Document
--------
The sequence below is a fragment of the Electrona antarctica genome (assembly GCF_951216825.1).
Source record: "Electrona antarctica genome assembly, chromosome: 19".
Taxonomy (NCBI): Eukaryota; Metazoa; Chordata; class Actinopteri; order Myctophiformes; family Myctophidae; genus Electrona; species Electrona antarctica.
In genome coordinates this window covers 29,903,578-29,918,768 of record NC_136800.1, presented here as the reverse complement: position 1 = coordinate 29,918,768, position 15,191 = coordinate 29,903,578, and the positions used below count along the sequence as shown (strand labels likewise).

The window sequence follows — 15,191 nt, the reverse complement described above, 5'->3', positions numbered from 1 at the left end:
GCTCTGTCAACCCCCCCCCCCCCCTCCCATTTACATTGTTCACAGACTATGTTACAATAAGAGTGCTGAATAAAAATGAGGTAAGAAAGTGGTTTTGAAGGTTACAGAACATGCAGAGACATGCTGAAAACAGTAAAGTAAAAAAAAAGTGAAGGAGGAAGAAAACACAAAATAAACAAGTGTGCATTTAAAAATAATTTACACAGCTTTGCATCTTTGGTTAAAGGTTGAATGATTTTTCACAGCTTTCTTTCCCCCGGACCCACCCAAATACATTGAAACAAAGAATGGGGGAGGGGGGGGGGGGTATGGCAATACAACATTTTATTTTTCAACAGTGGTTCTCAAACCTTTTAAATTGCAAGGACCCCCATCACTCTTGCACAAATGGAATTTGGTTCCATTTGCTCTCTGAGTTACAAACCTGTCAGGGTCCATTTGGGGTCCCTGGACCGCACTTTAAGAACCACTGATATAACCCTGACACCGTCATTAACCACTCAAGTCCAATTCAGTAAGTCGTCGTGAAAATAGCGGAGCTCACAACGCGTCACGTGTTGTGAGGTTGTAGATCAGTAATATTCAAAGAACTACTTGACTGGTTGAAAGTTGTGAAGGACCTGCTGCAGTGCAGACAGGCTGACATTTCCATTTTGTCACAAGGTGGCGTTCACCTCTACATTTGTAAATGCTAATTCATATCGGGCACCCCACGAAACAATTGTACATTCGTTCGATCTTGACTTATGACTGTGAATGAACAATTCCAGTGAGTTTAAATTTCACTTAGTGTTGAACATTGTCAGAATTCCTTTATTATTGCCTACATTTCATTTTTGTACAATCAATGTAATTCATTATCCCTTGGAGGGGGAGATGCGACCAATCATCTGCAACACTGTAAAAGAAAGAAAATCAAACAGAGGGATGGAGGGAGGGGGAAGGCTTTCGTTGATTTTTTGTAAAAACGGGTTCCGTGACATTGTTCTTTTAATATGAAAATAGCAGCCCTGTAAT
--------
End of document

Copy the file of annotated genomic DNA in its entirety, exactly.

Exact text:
The sequence below is a fragment of the Electrona antarctica genome (assembly GCF_951216825.1).
Source record: "Electrona antarctica genome assembly, chromosome: 19".
Taxonomy (NCBI): Eukaryota; Metazoa; Chordata; class Actinopteri; order Myctophiformes; family Myctophidae; genus Electrona; species Electrona antarctica.
In genome coordinates this window covers 29,903,578-29,918,768 of record NC_136800.1, presented here as the reverse complement: position 1 = coordinate 29,918,768, position 15,191 = coordinate 29,903,578, and the positions used below count along the sequence as shown (strand labels likewise).

The window sequence follows — 15,191 nt, the reverse complement described above, 5'->3', positions numbered from 1 at the left end:
GCTCTGTCAACCCCCCCCCCCCCCTCCCATTTACATTGTTCACAGACTATGTTACAATAAGAGTGCTGAATAAAAATGAGGTAAGAAAGTGGTTTTGAAGGTTACAGAACATGCAGAGACATGCTGAAAACAGTAAAGTAAAAAAAAAGTGAAGGAGGAAGAAAACACAAAATAAACAAGTGTGCATTTAAAAATAATTTACACAGCTTTGCATCTTTGGTTAAAGGTTGAATGATTTTTCACAGCTTTCTTTCCCCCGGACCCACCCAAATACATTGAAACAAAGAATGGGGGAGGGGGGGGGGGGTATGGCAATACAACATTTTATTTTTCAACAGTGGTTCTCAAACCTTTTAAATTGCAAGGACCCCCATCACTCTTGCACAAATGGAATTTGGTTCCATTTGCTCTCTGAGTTACAAACCTGTCAGGGTCCATTTGGGGTCCCTGGACCGCACTTTAAGAACCACTGATATAACCCTGACACCGTCATTAACCACTCAAGTCCAATTCAGTAAGTCGTCGTGAAAATAGCGGAGCTCACAACGCGTCACGTGTTGTGAGGTTGTAGATCAGTAATATTCAAAGAACTACTTGACTGGTTGAAAGTTGTGAAGGACCTGCTGCAGTGCAGACAGGCTGACATTTCCATTTTGTCACAAGGTGGCGTTCACCTCTACATTTGTAAATGCTAATTCATATCGGGCACCCCACGAAACAATTGTACATTCGTTCGATCTTGACTTATGACTGTGAATGAACAATTCCAGTGAGTTTAAATTTCACTTAGTGTTGAACATTGTCAGAATTCCTTTATTATTGCCTACATTTCATTTTTGTACAATCAATGTAATTCATTATCCCTTGGAGGGGGAGATGCGACCAATCATCTGCAACACTGTAAAAGAAAGAAAATCAAACAGAGGGATGGAGGGAGGGGGAAGGCTTTCGTTGATTTTTTGTAAAAACGGGTTCCGTGACATTGTTCTTTTAATATGAAAATAGCAGCCCTGTAAT